- In a number of jurisdictions, avoidance strategies are quite common such as bootleg bags, civil disobedience, and shopping outside the ban area.
- This is true in both third world and industrialized countries. A recent US study by the National Centre for Policy Analysis (NCPA) of a July 2011 bag ban in LA County suggests that some shoppers in LA County shopped elsewhere to avoid the ban.
- The study found that on average, stores outside the ban area saw a 3.2% increase in sales while stores inside the ban witnessed a drop of 3.3%, and reported employee layoffs.5
5. Key learning from experience around the world shows that local solutions are essential. If the bag ban does not meet local needs, socio-economic priorities and fit into their way of life, bans don’t work.
- This is why bag bans have failed repeatedly in India, in Africa, and Taiwan. Even in China which has a strong enforcement regime in place, there is widespread disobedience of the ban.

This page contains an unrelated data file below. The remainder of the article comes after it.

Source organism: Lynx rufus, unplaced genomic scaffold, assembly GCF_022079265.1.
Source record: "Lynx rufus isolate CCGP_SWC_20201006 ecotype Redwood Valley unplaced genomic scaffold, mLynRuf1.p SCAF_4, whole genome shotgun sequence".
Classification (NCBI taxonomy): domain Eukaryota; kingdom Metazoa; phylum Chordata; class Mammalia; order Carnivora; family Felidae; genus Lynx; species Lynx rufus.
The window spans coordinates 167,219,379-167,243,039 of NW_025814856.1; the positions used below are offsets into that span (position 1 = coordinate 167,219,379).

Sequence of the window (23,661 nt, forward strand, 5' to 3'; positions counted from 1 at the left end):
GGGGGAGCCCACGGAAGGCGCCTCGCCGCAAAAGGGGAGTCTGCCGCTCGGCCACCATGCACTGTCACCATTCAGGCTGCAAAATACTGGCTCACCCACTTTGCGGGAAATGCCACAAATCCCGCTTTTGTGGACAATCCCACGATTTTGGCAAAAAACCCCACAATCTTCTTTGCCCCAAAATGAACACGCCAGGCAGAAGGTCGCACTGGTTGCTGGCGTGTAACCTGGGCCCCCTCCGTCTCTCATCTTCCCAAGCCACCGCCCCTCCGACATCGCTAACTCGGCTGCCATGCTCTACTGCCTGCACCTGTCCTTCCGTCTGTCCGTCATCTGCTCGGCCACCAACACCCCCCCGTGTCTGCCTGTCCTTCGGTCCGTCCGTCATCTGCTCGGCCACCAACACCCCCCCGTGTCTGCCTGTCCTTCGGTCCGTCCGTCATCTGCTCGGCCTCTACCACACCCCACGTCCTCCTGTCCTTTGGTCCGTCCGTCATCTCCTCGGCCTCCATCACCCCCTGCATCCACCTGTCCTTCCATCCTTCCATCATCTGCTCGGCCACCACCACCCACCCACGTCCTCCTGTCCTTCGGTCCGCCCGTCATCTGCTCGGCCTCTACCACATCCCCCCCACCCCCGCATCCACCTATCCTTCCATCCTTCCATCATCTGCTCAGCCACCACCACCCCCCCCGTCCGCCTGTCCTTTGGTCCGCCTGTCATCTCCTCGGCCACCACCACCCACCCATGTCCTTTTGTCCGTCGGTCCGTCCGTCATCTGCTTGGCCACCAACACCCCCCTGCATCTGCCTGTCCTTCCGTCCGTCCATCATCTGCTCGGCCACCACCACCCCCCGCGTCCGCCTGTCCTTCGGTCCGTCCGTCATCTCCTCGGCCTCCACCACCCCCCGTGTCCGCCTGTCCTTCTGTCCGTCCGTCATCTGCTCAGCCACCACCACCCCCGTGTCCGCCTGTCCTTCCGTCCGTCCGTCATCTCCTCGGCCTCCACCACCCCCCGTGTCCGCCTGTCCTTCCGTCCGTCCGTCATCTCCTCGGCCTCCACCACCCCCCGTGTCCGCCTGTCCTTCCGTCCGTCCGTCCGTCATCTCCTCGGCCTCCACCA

- In many countries, people simply cannot afford the reusables or the alternative doesn’t meet local needs.
- For example, in 2005, Somalia and the Republic of Somaliland banned plastic bags to force the use of baskets, containers made of reed, straw and sisal, but the bans have been ignored.
- Residents, not only could not afford the alternatives, but apparently, plastic bags are essential in the local khat trade. (Khat is a plant stimulant chewed by many Somalis and usually sold wrapped in the plastic bags to protect the plant, which is highly perishable, from the dry, hot temperatures of the area).
- In fish eating nations, the use of paper bags is deemed unacceptable because the bags break.